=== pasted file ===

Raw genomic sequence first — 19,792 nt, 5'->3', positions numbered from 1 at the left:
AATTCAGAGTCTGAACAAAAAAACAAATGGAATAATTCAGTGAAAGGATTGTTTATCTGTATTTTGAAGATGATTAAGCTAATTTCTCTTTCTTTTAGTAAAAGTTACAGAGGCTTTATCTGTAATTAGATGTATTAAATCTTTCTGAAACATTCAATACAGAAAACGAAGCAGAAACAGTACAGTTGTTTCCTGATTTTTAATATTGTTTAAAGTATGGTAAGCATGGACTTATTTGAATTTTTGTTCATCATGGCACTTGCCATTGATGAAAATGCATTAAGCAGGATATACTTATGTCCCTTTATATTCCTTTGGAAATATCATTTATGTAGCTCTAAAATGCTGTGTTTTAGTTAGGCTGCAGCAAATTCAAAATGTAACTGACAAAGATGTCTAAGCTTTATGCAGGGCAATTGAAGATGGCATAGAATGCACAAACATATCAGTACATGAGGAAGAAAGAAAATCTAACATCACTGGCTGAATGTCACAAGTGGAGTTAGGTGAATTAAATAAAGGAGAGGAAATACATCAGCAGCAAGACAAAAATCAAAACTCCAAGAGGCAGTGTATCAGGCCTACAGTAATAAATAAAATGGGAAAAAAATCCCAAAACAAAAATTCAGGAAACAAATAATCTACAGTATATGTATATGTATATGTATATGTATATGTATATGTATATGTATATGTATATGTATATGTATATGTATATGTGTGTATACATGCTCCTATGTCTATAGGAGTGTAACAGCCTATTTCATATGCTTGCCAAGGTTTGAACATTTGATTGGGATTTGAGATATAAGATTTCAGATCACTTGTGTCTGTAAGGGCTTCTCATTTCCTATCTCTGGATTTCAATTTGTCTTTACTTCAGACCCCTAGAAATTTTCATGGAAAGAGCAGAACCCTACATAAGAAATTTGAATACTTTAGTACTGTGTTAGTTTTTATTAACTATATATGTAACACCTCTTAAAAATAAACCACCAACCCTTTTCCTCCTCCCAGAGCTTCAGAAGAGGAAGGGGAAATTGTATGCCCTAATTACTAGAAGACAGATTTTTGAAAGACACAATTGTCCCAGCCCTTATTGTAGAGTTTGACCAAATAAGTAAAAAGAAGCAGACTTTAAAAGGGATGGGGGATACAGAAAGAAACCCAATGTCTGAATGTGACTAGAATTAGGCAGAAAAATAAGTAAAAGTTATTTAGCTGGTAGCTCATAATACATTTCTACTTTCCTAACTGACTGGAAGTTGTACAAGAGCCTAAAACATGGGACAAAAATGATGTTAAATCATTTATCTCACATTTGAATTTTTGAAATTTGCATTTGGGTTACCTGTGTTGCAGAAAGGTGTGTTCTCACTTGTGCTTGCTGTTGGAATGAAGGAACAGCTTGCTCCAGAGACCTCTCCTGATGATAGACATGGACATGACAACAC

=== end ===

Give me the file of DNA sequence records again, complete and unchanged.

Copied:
Raw genomic sequence first — 19,792 nt, 5'->3', positions numbered from 1 at the left:
AATTCAGAGTCTGAACAAAAAAACAAATGGAATAATTCAGTGAAAGGATTGTTTATCTGTATTTTGAAGATGATTAAGCTAATTTCTCTTTCTTTTAGTAAAAGTTACAGAGGCTTTATCTGTAATTAGATGTATTAAATCTTTCTGAAACATTCAATACAGAAAACGAAGCAGAAACAGTACAGTTGTTTCCTGATTTTTAATATTGTTTAAAGTATGGTAAGCATGGACTTATTTGAATTTTTGTTCATCATGGCACTTGCCATTGATGAAAATGCATTAAGCAGGATATACTTATGTCCCTTTATATTCCTTTGGAAATATCATTTATGTAGCTCTAAAATGCTGTGTTTTAGTTAGGCTGCAGCAAATTCAAAATGTAACTGACAAAGATGTCTAAGCTTTATGCAGGGCAATTGAAGATGGCATAGAATGCACAAACATATCAGTACATGAGGAAGAAAGAAAATCTAACATCACTGGCTGAATGTCACAAGTGGAGTTAGGTGAATTAAATAAAGGAGAGGAAATACATCAGCAGCAAGACAAAAATCAAAACTCCAAGAGGCAGTGTATCAGGCCTACAGTAATAAATAAAATGGGAAAAAAATCCCAAAACAAAAATTCAGGAAACAAATAATCTACAGTATATGTATATGTATATGTATATGTATATGTATATGTATATGTATATGTATATGTATATGTATATGTATATGTGTGTATACATGCTCCTATGTCTATAGGAGTGTAACAGCCTATTTCATATGCTTGCCAAGGTTTGAACATTTGATTGGGATTTGAGATATAAGATTTCAGATCACTTGTGTCTGTAAGGGCTTCTCATTTCCTATCTCTGGATTTCAATTTGTCTTTACTTCAGACCCCTAGAAATTTTCATGGAAAGAGCAGAACCCTACATAAGAAATTTGAATACTTTAGTACTGTGTTAGTTTTTATTAACTATATATGTAACACCTCTTAAAAATAAACCACCAACCCTTTTCCTCCTCCCAGAGCTTCAGAAGAGGAAGGGGAAATTGTATGCCCTAATTACTAGAAGACAGATTTTTGAAAGACACAATTGTCCCAGCCCTTATTGTAGAGTTTGACCAAATAAGTAAAAAGAAGCAGACTTTAAAAGGGATGGGGGATACAGAAAGAAACCCAATGTCTGAATGTGACTAGAATTAGGCAGAAAAATAAGTAAAAGTTATTTAGCTGGTAGCTCATAATACATTTCTACTTTCCTAACTGACTGGAAGTTGTACAAGAGCCTAAAACATGGGACAAAAATGATGTTAAATCATTTATCTCACATTTGAATTTTTGAAATTTGCATTTGGGTTACCTGTGTTGCAGAAAGGTGTGTTCTCACTTGTGCTTGCTGTTGGAATGAAGGAACAGCTTGCTCCAGAGACCTCTCCTGATGATAGACATGGACATGACAACAC